Drawing a similarity to why a hardware system would sometimes fail where it’s least expected to fail – like I2C (the “slow” system management bus) that does the housekeeping within the system, or simple power sequencing circuits involving power supplies. And the simple answer is often that we haven’t figured out how to make it fail or test to fail – whether intentionally or unintentionally.

As part of my job at Sun Microsystems – System Validation or hardware quality assurance of sorts, we need to harden/toughen our hardware and correct/catch all of the hardware bugs before we release our hardware to our customers. After the hardware goes out to the field (customers), any hardware bug could have serious financial and logistic consequences for Sun, not to mention having to answer to our Quality Office 🙂 Financial consequence entails many order of magnitude to fix the problems using field engineers or recalling the products altogether. Logistic consequences sometimes mean living with the minor hardware bugs and resulted software legacy issues when an improved hardware is phased in. It’s all risk and disaster management. The complexity can get really nasty.

So how do we prevent “choking” at all? For the computer hardware, we would need to stress each of the circuits, even the most unlikely candidates, to failure if possible. The means looking at the boundary conditions of the design and coming up with creative ways to “break” the design and check if we have sufficient design margin to weather the constant shocks of component variations, manufacturing process variations, operation condition variations and etc, during the entire product life at the customers’ site. This is whole new topic for a separate blog at a different time.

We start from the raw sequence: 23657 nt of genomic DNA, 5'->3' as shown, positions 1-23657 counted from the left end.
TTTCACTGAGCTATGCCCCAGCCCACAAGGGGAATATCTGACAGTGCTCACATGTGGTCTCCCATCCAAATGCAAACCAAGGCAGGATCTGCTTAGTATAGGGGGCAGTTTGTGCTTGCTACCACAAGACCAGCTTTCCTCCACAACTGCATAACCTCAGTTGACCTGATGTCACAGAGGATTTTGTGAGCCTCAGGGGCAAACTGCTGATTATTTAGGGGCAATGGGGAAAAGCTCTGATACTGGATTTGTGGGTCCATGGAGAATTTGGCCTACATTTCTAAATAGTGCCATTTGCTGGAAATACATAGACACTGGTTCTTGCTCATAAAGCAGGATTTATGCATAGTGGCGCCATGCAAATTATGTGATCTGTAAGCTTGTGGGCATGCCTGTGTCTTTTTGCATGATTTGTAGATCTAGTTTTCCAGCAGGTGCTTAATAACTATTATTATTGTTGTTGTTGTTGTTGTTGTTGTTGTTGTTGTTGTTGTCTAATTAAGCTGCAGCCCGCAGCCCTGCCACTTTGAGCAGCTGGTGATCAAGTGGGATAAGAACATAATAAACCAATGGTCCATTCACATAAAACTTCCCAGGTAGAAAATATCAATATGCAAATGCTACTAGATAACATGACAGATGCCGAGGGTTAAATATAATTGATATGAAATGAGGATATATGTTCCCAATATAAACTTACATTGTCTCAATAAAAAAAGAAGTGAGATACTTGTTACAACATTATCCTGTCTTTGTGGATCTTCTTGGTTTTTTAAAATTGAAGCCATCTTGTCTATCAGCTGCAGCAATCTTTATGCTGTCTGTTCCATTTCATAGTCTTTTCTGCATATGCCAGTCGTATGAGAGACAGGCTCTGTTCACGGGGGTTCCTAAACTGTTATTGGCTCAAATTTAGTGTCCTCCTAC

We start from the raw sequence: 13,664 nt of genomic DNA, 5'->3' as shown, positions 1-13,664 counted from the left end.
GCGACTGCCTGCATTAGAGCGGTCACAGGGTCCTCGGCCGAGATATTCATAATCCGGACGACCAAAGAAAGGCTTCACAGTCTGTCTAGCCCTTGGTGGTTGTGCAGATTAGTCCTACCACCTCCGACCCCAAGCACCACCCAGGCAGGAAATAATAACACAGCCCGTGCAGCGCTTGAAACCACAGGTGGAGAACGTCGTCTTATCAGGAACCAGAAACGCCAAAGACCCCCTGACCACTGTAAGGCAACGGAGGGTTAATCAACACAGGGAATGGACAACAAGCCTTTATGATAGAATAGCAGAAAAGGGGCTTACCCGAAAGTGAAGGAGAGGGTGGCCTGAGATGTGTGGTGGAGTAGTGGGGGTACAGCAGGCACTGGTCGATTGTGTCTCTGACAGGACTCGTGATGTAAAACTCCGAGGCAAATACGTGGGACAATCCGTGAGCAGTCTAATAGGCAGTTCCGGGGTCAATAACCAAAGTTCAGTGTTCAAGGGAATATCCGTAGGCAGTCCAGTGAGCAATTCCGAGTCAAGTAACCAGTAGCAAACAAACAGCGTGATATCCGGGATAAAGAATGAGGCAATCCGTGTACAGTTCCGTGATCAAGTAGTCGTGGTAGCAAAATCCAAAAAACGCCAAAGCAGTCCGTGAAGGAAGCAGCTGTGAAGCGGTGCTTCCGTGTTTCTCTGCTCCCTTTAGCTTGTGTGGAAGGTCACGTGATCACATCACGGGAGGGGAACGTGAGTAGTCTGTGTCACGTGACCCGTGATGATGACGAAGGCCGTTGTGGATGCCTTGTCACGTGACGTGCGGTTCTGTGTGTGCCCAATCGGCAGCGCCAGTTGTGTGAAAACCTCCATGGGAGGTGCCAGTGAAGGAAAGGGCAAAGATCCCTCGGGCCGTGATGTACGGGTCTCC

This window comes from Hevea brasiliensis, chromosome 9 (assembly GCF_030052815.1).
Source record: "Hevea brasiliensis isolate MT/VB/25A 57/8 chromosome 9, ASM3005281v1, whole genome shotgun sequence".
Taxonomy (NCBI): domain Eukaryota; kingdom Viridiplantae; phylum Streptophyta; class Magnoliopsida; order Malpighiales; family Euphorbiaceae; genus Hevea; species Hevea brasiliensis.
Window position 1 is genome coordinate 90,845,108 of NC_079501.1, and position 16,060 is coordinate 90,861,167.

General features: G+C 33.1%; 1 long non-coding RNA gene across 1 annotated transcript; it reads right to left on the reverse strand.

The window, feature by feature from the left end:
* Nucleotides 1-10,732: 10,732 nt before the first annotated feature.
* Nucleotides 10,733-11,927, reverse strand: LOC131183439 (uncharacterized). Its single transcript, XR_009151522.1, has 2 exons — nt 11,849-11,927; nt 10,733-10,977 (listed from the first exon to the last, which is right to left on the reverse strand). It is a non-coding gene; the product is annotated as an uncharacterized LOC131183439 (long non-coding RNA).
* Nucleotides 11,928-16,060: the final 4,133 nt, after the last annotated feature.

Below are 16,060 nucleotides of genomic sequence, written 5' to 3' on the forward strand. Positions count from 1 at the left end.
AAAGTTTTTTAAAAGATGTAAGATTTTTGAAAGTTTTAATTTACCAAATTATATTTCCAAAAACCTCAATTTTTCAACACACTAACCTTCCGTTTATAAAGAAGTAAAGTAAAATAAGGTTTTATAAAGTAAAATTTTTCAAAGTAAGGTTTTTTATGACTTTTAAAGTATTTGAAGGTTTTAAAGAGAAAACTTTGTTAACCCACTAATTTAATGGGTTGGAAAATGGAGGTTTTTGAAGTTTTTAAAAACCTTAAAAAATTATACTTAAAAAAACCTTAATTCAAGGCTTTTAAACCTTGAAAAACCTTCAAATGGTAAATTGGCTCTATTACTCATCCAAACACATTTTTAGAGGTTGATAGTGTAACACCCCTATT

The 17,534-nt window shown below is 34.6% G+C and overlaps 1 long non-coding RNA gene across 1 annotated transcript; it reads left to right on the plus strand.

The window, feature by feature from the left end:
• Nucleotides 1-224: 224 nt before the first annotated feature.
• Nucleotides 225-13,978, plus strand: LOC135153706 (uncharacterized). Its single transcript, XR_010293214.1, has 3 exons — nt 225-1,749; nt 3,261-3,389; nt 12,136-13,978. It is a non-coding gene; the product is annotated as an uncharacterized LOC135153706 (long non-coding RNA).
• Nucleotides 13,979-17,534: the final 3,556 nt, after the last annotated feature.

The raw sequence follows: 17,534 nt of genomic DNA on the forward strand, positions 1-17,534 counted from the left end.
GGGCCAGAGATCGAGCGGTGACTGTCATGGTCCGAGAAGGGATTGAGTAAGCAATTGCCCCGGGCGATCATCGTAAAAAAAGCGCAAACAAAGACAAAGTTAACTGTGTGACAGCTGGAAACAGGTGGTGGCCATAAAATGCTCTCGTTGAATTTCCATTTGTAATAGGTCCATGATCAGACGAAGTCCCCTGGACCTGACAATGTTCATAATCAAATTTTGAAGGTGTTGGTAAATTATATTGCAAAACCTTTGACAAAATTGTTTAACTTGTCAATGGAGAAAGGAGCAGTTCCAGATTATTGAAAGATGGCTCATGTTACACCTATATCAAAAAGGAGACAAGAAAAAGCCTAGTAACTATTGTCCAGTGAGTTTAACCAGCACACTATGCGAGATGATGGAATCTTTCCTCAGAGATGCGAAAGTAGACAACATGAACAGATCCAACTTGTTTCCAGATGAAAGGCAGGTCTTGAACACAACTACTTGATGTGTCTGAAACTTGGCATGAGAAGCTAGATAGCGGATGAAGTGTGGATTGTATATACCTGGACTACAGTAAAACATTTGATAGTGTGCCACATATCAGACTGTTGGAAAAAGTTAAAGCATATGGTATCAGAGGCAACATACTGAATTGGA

For my 5-year old daughter’s piano lessons, it means more practices and further drill down to where she shows sign of “breaking” or carelessness. Sometimes, I would make her play a certain segment of the piece in the middle to break up the routine a bit and see how she reacts to it. It’s all about making her fail before the “big” day – the May 20, 2007 recital. It’s so good to practice your theories on your children 🙂

“Contact Resistance Estimation for Time-Dependent Silicone Elastomer Matrix of Land Grid Array Socket”

After spending 7 years managing an engineering organization that designs Sun’s CPU LGA (Land Grid Array) socket, I have accumulated lots of hands-on knowledge about this LGA mechanical “beast.” It’s a “beast” because it has some interesting behaviors that are difficult to predict due to its “system” nature, encompassing the contacts, CPU package, socket frame, heatsink attach, PCB and etc. The following IEEE article that I co-authored with the scholars from CALC of University of Maryland is a good manifestation of the knowledge.

IEEE Article “Contact Resistance Estimation for Time-Dependent Silicone Elastomer Matrix of Land Grid Array Socket”